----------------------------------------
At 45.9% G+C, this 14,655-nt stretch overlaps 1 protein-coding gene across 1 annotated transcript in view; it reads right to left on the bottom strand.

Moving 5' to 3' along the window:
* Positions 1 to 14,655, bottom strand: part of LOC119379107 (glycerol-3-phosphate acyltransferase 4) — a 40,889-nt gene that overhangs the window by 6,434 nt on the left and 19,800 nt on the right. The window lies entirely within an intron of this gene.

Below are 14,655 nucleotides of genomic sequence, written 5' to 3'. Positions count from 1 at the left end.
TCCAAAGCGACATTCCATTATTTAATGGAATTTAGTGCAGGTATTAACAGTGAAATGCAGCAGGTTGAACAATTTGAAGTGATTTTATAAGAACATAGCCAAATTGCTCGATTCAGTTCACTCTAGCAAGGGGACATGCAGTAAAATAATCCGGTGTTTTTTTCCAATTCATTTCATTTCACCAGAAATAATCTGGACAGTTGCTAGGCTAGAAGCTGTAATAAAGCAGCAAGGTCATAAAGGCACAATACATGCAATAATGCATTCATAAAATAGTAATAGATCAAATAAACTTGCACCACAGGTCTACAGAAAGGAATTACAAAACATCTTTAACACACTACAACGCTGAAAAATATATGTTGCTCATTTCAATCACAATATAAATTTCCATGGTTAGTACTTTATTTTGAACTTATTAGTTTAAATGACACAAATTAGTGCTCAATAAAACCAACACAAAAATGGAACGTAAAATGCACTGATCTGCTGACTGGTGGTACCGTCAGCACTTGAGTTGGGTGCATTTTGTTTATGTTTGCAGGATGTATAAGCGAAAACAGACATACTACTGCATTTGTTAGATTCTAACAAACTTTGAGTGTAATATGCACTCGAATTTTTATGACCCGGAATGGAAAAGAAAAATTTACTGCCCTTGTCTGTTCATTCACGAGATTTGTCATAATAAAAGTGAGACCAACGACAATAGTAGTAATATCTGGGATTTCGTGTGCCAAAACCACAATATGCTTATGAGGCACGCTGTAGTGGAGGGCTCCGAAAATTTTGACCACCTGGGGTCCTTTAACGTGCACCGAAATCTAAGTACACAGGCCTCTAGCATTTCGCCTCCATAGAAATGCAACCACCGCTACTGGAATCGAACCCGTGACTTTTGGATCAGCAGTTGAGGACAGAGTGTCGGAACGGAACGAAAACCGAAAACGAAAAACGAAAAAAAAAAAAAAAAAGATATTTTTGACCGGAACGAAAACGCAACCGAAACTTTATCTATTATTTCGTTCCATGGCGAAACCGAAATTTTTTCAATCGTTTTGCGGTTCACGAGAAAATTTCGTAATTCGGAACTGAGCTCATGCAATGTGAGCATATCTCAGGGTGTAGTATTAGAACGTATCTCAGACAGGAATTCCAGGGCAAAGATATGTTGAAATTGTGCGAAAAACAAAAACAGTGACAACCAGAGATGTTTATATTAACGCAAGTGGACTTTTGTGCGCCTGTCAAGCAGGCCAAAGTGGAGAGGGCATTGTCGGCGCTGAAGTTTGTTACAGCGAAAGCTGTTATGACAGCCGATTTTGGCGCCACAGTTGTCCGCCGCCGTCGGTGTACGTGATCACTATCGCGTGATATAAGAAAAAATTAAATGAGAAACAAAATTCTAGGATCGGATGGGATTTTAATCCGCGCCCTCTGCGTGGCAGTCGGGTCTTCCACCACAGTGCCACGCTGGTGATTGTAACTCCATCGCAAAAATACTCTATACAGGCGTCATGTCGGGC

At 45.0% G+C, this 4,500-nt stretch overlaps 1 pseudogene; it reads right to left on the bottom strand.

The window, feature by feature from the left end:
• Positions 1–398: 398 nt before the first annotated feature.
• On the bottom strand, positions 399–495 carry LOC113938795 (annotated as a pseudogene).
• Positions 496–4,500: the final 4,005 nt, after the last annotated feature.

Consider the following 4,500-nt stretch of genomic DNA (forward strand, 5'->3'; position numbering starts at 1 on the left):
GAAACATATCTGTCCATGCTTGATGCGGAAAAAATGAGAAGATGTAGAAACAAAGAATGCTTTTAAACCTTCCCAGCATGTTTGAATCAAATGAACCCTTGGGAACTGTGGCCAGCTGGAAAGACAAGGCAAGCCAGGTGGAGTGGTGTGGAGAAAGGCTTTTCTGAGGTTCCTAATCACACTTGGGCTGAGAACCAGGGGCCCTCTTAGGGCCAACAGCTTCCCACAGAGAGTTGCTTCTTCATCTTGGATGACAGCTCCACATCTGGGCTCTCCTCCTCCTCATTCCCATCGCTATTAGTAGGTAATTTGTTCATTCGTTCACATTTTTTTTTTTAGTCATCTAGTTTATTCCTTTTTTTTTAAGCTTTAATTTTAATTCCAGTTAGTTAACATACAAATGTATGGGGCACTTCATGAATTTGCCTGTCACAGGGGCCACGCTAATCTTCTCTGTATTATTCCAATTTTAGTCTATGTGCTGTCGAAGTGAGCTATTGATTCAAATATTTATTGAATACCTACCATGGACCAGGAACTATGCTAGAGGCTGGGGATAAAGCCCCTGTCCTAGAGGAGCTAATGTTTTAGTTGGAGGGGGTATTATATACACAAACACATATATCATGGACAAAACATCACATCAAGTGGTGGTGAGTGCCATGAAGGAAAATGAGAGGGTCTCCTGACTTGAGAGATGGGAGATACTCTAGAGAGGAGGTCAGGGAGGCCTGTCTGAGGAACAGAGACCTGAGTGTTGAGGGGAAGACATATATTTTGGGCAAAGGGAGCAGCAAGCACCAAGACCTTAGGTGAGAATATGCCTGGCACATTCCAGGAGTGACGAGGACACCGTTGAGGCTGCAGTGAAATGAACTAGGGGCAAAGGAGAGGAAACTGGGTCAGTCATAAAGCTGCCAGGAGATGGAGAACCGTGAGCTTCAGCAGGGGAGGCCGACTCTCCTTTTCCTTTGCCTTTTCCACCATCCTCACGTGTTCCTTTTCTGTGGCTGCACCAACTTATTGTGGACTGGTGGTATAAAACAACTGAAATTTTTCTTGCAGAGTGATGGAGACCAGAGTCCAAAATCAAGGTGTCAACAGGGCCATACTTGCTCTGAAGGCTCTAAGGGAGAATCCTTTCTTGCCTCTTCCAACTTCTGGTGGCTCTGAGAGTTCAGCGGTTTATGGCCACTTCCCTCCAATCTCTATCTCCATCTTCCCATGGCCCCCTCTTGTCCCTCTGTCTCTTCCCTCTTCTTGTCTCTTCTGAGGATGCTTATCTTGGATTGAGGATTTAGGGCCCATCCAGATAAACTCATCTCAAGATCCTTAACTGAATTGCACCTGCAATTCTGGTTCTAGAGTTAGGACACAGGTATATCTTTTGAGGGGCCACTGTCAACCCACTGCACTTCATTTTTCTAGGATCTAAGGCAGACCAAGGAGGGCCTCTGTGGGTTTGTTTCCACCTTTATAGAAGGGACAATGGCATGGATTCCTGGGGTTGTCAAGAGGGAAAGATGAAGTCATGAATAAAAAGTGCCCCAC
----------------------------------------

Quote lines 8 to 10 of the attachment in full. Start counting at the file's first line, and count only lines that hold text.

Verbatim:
• Positions 1–398: 398 nt before the first annotated feature.
• On the bottom strand, positions 399–495 carry LOC113938795 (annotated as a pseudogene).
• Positions 496–4,500: the final 4,005 nt, after the last annotated feature.